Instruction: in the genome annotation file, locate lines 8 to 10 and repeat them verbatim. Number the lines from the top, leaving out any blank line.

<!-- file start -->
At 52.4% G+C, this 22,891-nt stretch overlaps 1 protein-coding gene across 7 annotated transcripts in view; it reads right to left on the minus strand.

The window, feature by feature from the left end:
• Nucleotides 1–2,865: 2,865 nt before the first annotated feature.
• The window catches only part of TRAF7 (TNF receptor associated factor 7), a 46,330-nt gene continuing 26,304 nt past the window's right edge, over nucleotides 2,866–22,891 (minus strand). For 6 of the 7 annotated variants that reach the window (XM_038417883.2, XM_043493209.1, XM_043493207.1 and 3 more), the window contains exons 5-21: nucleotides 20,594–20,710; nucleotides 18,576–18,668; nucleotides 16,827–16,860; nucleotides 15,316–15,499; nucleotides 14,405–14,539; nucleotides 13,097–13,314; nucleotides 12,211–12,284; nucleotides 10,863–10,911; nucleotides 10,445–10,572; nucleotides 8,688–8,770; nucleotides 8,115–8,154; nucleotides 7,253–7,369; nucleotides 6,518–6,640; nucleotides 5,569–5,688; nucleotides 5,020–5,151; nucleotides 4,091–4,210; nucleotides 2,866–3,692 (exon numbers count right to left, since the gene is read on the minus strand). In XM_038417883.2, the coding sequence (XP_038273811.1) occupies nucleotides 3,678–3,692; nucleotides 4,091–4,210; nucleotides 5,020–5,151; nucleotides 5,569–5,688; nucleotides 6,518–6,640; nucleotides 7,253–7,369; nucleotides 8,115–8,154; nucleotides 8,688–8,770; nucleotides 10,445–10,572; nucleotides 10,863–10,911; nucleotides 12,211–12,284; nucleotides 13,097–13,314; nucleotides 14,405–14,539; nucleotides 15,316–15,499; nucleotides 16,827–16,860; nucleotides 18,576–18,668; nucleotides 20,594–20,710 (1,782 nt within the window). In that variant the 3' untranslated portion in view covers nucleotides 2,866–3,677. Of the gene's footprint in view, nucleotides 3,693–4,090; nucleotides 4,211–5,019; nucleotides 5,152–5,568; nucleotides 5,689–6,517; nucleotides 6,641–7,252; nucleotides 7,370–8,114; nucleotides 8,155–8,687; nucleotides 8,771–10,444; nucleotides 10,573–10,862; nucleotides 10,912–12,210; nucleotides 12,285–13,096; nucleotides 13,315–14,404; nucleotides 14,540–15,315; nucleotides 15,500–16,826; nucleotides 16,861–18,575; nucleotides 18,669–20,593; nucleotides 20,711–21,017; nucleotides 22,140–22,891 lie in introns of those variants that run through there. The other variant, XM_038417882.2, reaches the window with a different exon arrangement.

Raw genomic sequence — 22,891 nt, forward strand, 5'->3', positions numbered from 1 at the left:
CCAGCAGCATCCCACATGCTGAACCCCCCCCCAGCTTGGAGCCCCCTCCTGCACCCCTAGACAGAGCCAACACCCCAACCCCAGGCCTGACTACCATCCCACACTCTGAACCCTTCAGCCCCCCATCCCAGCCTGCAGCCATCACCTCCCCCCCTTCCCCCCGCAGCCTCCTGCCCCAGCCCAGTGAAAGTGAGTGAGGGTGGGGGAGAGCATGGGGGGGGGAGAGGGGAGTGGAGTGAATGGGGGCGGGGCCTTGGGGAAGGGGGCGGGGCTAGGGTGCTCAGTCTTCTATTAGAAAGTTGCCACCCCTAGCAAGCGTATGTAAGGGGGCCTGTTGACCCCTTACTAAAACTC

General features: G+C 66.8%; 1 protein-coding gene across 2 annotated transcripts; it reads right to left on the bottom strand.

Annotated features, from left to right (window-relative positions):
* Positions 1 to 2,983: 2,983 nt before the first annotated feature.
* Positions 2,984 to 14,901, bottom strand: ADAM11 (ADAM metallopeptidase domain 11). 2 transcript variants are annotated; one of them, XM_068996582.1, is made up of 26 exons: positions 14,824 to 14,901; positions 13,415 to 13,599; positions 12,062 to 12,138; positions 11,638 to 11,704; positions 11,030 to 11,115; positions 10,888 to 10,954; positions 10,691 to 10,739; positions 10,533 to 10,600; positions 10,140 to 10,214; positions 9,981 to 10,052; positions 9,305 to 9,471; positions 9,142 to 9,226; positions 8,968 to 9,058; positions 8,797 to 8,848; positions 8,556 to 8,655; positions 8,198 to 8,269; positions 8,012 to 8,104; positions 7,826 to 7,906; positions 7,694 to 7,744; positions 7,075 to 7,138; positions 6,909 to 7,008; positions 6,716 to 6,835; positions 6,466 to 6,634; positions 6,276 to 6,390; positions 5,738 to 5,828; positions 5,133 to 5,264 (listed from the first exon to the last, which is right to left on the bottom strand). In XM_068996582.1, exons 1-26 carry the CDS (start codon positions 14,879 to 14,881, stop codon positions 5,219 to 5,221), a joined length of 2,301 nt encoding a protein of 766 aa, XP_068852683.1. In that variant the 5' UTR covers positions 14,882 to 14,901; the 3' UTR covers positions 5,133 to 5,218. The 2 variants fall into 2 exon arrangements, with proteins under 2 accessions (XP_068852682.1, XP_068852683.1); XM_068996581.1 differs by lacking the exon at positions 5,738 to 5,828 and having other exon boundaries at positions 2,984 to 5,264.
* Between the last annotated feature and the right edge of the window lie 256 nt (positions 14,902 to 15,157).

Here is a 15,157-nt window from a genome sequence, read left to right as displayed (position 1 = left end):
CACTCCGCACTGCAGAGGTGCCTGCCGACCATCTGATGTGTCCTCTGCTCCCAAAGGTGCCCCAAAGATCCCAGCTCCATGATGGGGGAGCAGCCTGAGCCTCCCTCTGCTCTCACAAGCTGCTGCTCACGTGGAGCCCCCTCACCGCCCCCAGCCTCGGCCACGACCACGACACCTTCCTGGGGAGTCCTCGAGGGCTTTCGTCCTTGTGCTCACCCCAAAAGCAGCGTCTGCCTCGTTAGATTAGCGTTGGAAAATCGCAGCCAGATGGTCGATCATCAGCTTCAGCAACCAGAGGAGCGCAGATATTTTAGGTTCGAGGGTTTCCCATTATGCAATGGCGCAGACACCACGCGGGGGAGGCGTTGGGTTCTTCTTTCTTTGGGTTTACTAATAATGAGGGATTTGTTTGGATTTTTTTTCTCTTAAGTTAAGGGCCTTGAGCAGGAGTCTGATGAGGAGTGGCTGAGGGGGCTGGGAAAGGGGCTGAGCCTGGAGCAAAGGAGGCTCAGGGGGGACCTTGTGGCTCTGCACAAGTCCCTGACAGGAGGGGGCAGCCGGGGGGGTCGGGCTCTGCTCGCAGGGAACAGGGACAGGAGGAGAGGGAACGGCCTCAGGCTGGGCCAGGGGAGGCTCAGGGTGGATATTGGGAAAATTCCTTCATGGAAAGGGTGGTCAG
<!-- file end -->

Annotated features, from left to right (window-relative positions):
* Positions 1 to 2,983: 2,983 nt before the first annotated feature.
* Positions 2,984 to 14,901, bottom strand: ADAM11 (ADAM metallopeptidase domain 11). 2 transcript variants are annotated; one of them, XM_068996582.1, is made up of 26 exons: positions 14,824 to 14,901; positions 13,415 to 13,599; positions 12,062 to 12,138; positions 11,638 to 11,704; positions 11,030 to 11,115; positions 10,888 to 10,954; positions 10,691 to 10,739; positions 10,533 to 10,600; positions 10,140 to 10,214; positions 9,981 to 10,052; positions 9,305 to 9,471; positions 9,142 to 9,226; positions 8,968 to 9,058; positions 8,797 to 8,848; positions 8,556 to 8,655; positions 8,198 to 8,269; positions 8,012 to 8,104; positions 7,826 to 7,906; positions 7,694 to 7,744; positions 7,075 to 7,138; positions 6,909 to 7,008; positions 6,716 to 6,835; positions 6,466 to 6,634; positions 6,276 to 6,390; positions 5,738 to 5,828; positions 5,133 to 5,264 (listed from the first exon to the last, which is right to left on the bottom strand). In XM_068996582.1, exons 1-26 carry the CDS (start codon positions 14,879 to 14,881, stop codon positions 5,219 to 5,221), a joined length of 2,301 nt encoding a protein of 766 aa, XP_068852683.1. In that variant the 5' UTR covers positions 14,882 to 14,901; the 3' UTR covers positions 5,133 to 5,218. The 2 variants fall into 2 exon arrangements, with proteins under 2 accessions (XP_068852682.1, XP_068852683.1); XM_068996581.1 differs by lacking the exon at positions 5,738 to 5,828 and having other exon boundaries at positions 2,984 to 5,264.